That accident caused Toyota to finally recall the actual vehicles (instead of just the floor mats) but at the same time, Toyota went into damage control by giving the public false and misleading statements.
Toyota said the recall “addressed the root cause of unintended acceleration” and all the affected cars had been recalled. However, Toyota now admits additional models should have been recalled, including the top-selling Corolla, a fact hidden from NHTSA at the time.
Sticky Toyota Gas Pedals
While all this was happening, Toyota was hiding another problem they knew about, and it had nothing to do with floor mats.
As early as 2008, Toyota knew that cars were experiencing unintended acceleration in Europe. Toyota blamed the problem on the plastic material used inside the gas pedals, made by a company called A-Pedal. The accelerator pedal could become mechanically stuck in a partially depressed position in numerous models, including the Camry, Matrix, Corolla, and the Avalon.
Internal Toyota documents show they knew the pedals were dangerous and if a customer complained about unintended acceleration, dealers should replace the pedal with a pedal made by a company other than A-Pedal.
Toyota described the sticky pedal problem as a “defect” that was “[i]mportant in terms of safety because of the possibility of accidents.”
Toyota failed to inform NHTSA about the sticky pedals and did not order a U.S. recall. Instead, documents show Toyota asked the A-Pedal company to change the design of the gas pedals.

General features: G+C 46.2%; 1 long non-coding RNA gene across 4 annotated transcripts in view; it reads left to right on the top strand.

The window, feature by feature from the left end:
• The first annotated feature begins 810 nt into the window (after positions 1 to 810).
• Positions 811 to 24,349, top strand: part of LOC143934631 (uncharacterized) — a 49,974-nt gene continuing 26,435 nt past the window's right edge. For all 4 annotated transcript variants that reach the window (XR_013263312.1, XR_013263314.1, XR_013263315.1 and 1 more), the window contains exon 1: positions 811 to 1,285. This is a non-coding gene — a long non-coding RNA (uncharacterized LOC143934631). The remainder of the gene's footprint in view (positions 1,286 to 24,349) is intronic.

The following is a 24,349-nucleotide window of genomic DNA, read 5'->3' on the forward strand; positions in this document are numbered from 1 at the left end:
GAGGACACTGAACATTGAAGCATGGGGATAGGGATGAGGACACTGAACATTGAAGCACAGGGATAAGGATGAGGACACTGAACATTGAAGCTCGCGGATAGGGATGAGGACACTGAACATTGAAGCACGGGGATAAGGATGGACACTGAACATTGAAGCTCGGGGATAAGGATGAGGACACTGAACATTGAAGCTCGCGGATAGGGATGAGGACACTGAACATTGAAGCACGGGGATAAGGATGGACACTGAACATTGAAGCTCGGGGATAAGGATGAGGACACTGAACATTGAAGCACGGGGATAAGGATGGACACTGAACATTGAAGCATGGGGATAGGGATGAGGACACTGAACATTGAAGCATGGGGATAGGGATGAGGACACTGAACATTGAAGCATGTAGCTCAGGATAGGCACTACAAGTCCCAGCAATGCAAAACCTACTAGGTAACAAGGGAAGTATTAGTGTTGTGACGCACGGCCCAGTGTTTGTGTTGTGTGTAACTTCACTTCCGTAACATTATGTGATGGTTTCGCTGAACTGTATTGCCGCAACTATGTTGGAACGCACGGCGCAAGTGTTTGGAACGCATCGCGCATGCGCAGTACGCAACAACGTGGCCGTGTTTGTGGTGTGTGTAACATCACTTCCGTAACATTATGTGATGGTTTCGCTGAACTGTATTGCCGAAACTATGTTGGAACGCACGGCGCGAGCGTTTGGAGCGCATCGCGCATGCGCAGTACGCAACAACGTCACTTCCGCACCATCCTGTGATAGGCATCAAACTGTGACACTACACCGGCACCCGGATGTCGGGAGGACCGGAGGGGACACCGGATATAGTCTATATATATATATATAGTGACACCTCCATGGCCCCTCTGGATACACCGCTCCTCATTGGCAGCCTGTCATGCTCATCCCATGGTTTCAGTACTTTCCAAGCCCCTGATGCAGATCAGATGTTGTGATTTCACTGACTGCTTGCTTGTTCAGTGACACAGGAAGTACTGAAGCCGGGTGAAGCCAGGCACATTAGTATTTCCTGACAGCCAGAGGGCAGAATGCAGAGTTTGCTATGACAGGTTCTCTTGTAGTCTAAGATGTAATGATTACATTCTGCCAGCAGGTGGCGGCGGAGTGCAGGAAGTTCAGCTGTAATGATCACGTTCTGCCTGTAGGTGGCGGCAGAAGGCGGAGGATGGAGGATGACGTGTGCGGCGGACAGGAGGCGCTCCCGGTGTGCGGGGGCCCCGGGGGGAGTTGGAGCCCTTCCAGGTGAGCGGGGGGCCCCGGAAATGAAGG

By this time numerous U.S. drivers were complaining about sticky pedals and unintended acceleration problems. Toyota internal documents show that engineers were fully aware of the problems and even sent a memo to Japan about a “critical” and “unintended acceleration” problem in an accelerator pedal of a Toyota Matrix car in Arizona.
Toyota continued to receive reports and warranty claims related to sticky pedals, yet in 2009, Toyota canceled the design change to the gas pedal. Toyota told employees to hide this fact by not putting anything in writing about the cancelation so NHTSA would see no paper trail.
The cat and mouse game continued with Toyota misleading the buying public until early 2010 when Toyota finally ordered recalls to address the unintended acceleration issues it had concealed throughout the fall of 2009.
Court documents show that Toyota provided the public, NHTSA, and the United States Congress an inaccurate timeline of events that made it appear as if Toyota was on top of their game when in fact they were hiding the truth.
“Rather than promptly disclosing and correcting safety issues about which they were aware, Toyota made misleading public statements to consumers and gave inaccurate facts to Members of Congress. When car owners get behind the wheel, they have a right to expect that their vehicle is safe. If any part of the automobile turns out to have safety issues, the car company has a duty to be upfront about them, to fix them quickly, and to immediately tell the truth about the problem and its scope. Toyota violated that basic compact. Other car companies should not repeat Toyota’s mistake: a recall may damage a company’s reputation, but deceiving your customers makes that damage far more lasting.” - Attorney General Eric Holder
News Report of San Diego Lexus Crash (Four Killed)